Are daisies in your lawn a good thing or not? Robbie takes a close look at this common garden plant.
Do you have daisies in your lawn? And how do you feel about that? For some, the sight of a healthy lawn speckled with white flowers is pure delight. It takes us back to our younger years, when children made their own entertainment out of doors, and daisies featured in a range of activities. Making daisy chains, pressing flowers, trying not to step on the blooms or using patches of flowers as stepping stones..
For some lawn aficionado’s daisies are the enemy. They alter the appearance and texture of a lawn and can alter the ‘play’ on a bowling green. But before we moan about these little plants, let’s look at some of their redeeming qualities and maybe think about finding a compromise between gardeners and wild flowers.
More About The Humble Daisy
Daisies are members of the Asteracea plant family. Which means they are cousins to the sunflowers, michaelmas daisies, chamomile, cosmos, marigold, chrysanthemum and lots more. In fact the Asteracea family makes up around 10% of the entire world’s flowering plant population. For them to be so successful, they’re clearly very useful to Mother Nature. Daisies are great for humans too, our ancestors have been making the most of their medicinal properties for centuries and modern science is beginning to wake up to their numerous benefits too.
Daisies As Healing Plants
The common daisy, Bellis perennis is also known as bruisewort. Why? Because these little plants have been used for centuries to help heal bruises and also relieve the discomfort of rheumatism, and aching joints. In fact, some people even know it as ‘gardeners friend’ because it’s just the job for when you’re hurting after you’ve been bending or kneeling all day.
Here’s another interesting finding – when daisy extract is made into an ointment, it seems to speed the healing process after surgery and, better still, the wounds close without scarring. This link goes to quite a lengthy report, with lots of scientific jargon in it – but if you have time, please read it – it’ll open your mind to some of the benefits of those daisies in your lawn. (I’ll also post the link at the end of the blog)
Really early stages of other research suggests that daisy extract may also have some anti-tumour properties. That’s certainly one to watch…..
You can even pick daises and make them into a refreshing tea. I’ve not tried it so I can’t tell you what it tastes like. But why not give it a go? Please don’t use any parts of the plant that might have been treated with chemicals though. Yuk!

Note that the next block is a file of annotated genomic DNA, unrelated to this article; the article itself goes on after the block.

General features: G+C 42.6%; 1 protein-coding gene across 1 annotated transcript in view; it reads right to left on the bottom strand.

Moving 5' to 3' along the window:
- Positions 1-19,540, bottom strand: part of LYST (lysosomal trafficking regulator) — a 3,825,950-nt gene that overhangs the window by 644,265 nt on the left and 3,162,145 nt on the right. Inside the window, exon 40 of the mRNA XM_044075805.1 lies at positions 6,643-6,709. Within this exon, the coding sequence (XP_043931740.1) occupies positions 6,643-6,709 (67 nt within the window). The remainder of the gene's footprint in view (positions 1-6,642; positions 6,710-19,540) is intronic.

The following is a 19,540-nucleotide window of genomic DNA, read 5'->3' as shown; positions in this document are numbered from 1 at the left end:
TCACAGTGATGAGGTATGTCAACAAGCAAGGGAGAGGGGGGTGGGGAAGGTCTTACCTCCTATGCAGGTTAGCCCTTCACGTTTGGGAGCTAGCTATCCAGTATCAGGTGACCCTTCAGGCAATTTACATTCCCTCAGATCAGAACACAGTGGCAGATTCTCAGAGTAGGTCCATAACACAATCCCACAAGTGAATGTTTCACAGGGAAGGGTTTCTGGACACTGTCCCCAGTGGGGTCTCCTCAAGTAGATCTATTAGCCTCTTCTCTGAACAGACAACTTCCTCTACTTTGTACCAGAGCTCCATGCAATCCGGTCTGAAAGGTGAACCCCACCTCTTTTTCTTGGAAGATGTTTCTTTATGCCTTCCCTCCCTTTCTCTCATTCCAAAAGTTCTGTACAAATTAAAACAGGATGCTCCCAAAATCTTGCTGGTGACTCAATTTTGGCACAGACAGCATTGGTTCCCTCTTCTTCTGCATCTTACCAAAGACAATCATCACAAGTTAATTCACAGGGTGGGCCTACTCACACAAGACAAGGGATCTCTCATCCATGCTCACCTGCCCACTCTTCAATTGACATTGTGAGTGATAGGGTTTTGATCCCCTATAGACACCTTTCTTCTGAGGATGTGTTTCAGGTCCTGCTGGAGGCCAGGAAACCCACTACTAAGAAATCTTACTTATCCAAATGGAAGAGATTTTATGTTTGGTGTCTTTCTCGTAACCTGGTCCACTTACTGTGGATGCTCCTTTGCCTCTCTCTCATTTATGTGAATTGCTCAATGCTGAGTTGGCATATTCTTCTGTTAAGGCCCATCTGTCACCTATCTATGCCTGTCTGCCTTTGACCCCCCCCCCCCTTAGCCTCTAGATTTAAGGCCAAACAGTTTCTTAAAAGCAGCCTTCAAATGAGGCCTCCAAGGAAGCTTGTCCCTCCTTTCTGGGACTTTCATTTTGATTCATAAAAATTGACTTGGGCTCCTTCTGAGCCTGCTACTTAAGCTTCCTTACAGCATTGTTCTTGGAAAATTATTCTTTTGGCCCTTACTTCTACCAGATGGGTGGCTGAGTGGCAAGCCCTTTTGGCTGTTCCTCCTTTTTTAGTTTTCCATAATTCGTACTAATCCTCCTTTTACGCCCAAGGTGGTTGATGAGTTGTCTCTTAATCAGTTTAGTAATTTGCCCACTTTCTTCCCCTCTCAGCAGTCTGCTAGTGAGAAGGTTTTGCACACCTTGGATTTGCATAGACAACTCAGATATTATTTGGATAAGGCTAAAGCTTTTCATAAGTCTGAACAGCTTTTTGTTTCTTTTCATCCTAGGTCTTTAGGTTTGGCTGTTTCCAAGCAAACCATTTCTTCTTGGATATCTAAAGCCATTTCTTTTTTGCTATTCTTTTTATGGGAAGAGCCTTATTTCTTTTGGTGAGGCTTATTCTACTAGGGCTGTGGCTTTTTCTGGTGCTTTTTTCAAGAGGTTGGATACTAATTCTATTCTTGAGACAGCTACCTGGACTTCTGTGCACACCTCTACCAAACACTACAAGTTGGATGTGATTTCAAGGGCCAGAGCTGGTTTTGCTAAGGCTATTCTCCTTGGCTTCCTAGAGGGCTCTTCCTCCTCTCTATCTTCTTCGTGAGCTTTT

Now I’m sure, you’re not about to go and pick the daisies in your lawn to make bruise ointment. But they’re not just great for medical purposes. Daisies are a fabulous source of food for pollinators.
Daisies As Part Of The Ecosystem
Take a look at a daisy flower under a magnifying glass and you’ll see why they are so popular with pollinators. The white ‘petals’ make us think we are looking at one flower, but zoom in closer and you’ll see that the centre of the flower – the yellow part – is actually hundreds and hundreds of tiny flowers, known as disc florets. Each one of those florets is filled with protein rich pollen and energy giving nectar.
If you’re an observer of nature, you’ve probably noticed that the daisies in your lawn will happily flower from very early spring until late autumn. Which means that they are the pollinator’s equivalent of a supermarket – all of their favourite foods available whenever they need them. Even when other flowers are out of season.
Growing Daisies in Your Lawn
In my experience, if you want to grow daisies in your lawn, all you have to do is wait and eventually Mother Nature will provide. You can of course speed things up by transplanting daises from other parts of your garden into the lawn. If you don’t have any plants going spare, I’m sure that some of the lawn lovers in the Premier Lawns Facebook Community will be happy to donate some.
As a wildflower, common daisies are unusual in that they will tolerate nutrient rich soils. All they ask is a sunny spot with perhaps a little light shade. You may need to raise your mower blades to avoid scalping the plants or lopping off the flower heads but in general, you won’t need to drastically alter your lawn care regime to accommodate the daisies. It goes without saying that using herbicides is not a good idea if you want to preserve the plants.
Getting Rid Of Daisies In Your Lawn
If you realise how fantastic these little plants are but still don’t want them growing in your lawn, they’re easy enough to get rid of. Daisies are shallow rooted, you can easily grub them out with a trowel and reseed any bare patches they leave behind. This is a plant that actually likes compacted soil so by aerating and taking proper care of your lawn, you’ll create conditions that are unattractive for daisies.